snakes, elephants! I hope you will have ample time to see the sights."
"I hope so, Monsieur Fix. You see, a man of sound sense ought not to spend hi_ife jumping from a steamer upon a railway train, and from a railway trai_pon a steamer again, pretending to make the tour of the world in eighty days!
No; all these gymnastics, you may be sure, will cease at Bombay."
"And Mr. Fogg is getting on well?" asked Fix, in the most natural tone in th_orld.
"Quite well, and I too. I eat like a famished ogre; it's the sea air."
"But I never see your master on deck."
"Never; he hasn't the least curiosity."
"Do you know, Mr. Passepartout, that this pretended tour in eighty days ma_onceal some secret errand—perhaps a diplomatic mission?"
"Faith, Monsieur Fix, I assure you I know nothing about it, nor would I giv_alf a crown to find out."
After this meeting, Passepartout and Fix got into the habit of chattin_ogether, the latter making it a point to gain the worthy man's confidence. H_requently offered him a glass of whiskey or pale ale in the steamer bar-room,
which Passepartout never failed to accept with graceful alacrity, mentall_ronouncing Fix the best of good fellows.
Meanwhile the Mongolia was pushing forward rapidly; on the 13th, Mocha,
surrounded by its ruined walls whereon date-trees were growing, was sighted,
and on the mountains beyond were espied vast coffee-fields. Passepartout wa_avished to behold this celebrated place, and thought that, with its circula_alls and dismantled fort, it looked like an immense coffee-cup and saucer.
The following night they passed through the Strait of Bab-el-Mandeb, whic_eans in Arabic The Bridge of Tears, and the next day they put in at Steame_oint, north-west of Aden harbour, to take in coal. This matter of fuellin_teamers is a serious one at such distances from the coal-mines; it costs th_eninsular Company some eight hundred thousand pounds a year. In these distan_eas, coal is worth three or four pounds sterling a ton.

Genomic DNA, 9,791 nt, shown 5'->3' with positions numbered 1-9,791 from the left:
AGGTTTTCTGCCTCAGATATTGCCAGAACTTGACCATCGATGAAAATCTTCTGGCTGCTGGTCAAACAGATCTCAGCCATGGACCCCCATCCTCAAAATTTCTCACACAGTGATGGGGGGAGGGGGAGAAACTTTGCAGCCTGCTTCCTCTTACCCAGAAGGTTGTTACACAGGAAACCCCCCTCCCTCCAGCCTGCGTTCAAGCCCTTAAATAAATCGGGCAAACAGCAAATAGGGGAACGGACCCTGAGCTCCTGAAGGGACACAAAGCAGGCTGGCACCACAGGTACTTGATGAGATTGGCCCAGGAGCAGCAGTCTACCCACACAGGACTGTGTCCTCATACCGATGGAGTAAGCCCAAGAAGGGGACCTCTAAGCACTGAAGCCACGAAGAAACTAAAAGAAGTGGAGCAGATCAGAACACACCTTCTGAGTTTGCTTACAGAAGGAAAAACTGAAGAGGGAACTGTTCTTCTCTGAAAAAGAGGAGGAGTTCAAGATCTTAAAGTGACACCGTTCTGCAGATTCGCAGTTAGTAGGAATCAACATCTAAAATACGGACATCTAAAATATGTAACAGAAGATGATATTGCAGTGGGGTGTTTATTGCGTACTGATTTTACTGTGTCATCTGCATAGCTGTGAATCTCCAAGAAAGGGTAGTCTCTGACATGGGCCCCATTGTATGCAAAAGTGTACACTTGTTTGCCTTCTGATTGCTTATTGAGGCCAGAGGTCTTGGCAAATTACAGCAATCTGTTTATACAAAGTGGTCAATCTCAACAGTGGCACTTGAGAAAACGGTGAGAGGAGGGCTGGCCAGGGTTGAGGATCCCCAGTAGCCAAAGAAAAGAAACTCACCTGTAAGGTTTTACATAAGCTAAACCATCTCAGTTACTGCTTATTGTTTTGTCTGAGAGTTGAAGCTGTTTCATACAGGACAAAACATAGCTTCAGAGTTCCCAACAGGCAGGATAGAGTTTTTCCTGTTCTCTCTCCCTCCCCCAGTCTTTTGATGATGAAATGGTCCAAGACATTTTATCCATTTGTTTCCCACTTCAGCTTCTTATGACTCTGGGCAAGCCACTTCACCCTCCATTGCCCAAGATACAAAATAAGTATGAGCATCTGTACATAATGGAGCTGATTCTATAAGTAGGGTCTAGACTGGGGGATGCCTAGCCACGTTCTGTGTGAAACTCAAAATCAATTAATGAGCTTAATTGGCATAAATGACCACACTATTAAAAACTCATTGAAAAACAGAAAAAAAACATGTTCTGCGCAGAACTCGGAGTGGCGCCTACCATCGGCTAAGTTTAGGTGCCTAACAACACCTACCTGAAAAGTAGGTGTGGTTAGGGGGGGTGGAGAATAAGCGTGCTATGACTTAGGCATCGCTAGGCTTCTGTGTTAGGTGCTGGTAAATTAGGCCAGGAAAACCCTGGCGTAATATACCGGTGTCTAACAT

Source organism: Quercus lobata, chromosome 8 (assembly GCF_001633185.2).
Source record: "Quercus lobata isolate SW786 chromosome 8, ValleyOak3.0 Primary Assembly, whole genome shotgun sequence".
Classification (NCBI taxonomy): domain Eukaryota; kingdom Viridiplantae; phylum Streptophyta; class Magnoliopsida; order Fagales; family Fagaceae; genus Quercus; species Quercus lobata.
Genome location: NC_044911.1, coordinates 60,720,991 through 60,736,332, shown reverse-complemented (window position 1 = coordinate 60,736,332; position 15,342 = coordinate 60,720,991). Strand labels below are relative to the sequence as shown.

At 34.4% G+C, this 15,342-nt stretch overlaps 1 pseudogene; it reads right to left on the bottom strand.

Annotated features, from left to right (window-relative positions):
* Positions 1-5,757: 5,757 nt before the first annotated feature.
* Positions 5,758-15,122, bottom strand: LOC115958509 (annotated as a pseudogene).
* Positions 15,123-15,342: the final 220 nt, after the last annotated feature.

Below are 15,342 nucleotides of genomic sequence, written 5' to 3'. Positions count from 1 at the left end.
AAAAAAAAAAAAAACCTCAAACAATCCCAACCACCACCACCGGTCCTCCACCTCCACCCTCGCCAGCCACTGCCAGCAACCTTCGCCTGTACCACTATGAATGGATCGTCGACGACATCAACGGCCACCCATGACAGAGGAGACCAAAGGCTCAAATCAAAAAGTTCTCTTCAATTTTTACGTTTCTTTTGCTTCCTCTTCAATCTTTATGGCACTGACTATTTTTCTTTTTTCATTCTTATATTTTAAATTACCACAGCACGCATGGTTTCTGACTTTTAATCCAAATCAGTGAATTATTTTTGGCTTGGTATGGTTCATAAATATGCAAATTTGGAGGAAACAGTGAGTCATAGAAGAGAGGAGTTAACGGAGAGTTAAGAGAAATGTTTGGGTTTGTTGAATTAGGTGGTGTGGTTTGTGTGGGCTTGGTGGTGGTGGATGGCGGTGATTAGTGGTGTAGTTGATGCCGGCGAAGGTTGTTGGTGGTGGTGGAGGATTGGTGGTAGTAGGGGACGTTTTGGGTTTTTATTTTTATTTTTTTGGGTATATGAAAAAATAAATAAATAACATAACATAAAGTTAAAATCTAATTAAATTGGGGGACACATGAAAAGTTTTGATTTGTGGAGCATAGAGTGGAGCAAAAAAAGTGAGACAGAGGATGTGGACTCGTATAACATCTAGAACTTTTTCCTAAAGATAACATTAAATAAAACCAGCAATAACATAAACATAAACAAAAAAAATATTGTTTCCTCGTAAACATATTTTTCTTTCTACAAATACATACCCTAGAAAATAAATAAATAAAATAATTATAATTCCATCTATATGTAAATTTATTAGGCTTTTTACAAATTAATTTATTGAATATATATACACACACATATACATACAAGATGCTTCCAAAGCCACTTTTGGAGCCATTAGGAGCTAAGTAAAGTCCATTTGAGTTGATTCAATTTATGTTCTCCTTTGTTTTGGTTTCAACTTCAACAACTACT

The Mongolia had still sixteen hundred and fifty miles to traverse befor_eaching Bombay, and was obliged to remain four hours at Steamer Point to coa_p. But this delay, as it was foreseen, did not affect Phileas Fogg'_rogramme; besides, the Mongolia, instead of reaching Aden on the morning o_he 15th, when she was due, arrived there on the evening of the 14th, a gai_f fifteen hours.
Mr. Fogg and his servant went ashore at Aden to have the passport agai_isaed; Fix, unobserved, followed them. The visa procured, Mr. Fogg returne_n board to resume his former habits; while Passepartout, according to custom,
sauntered about among the mixed population of Somalis, Banyans, Parsees, Jews,
Arabs, and Europeans who comprise the twenty-five thousand inhabitants o_den. He gazed with wonder upon the fortifications which make this place th_ibraltar of the Indian Ocean, and the vast cisterns where the Englis_ngineers were still at work, two thousand years after the engineers o_olomon.
"Very curious, very curious," said Passepartout to himself, on returning t_he steamer. "I see that it is by no means useless to travel, if a man want_o see something new." At six p.m. the Mongolia slowly moved out of th_oadstead, and was soon once more on the Indian Ocean. She had a hundred an_ixty-eight hours in which to reach Bombay, and the sea was favourable, th_ind being in the north-west, and all sails aiding the engine. The steame_olled but little, the ladies, in fresh toilets, reappeared on deck, and th_inging and dancing were resumed. The trip was being accomplished mos_uccessfully, and Passepartout was enchanted with the congenial companio_hich chance had secured him in the person of the delightful Fix. On Sunday,
October 20th, towards noon, they came in sight of the Indian coast: two hour_ater the pilot came on board. A range of hills lay against the sky in th_orizon, and soon the rows of palms which adorn Bombay came distinctly int_iew. The steamer entered the road formed by the islands in the bay, and a_alf-past four she hauled up at the quays of Bombay.
Phileas Fogg was in the act of finishing the thirty-third rubber of th_oyage, and his partner and himself having, by a bold stroke, captured al_hirteen of the tricks, concluded this fine campaign with a brilliant victory.
The Mongolia was due at Bombay on the 22nd; she arrived on the 20th. This wa_ gain to Phileas Fogg of two days since his departure from London, and h_almly entered the fact in the itinerary, in the column of gains.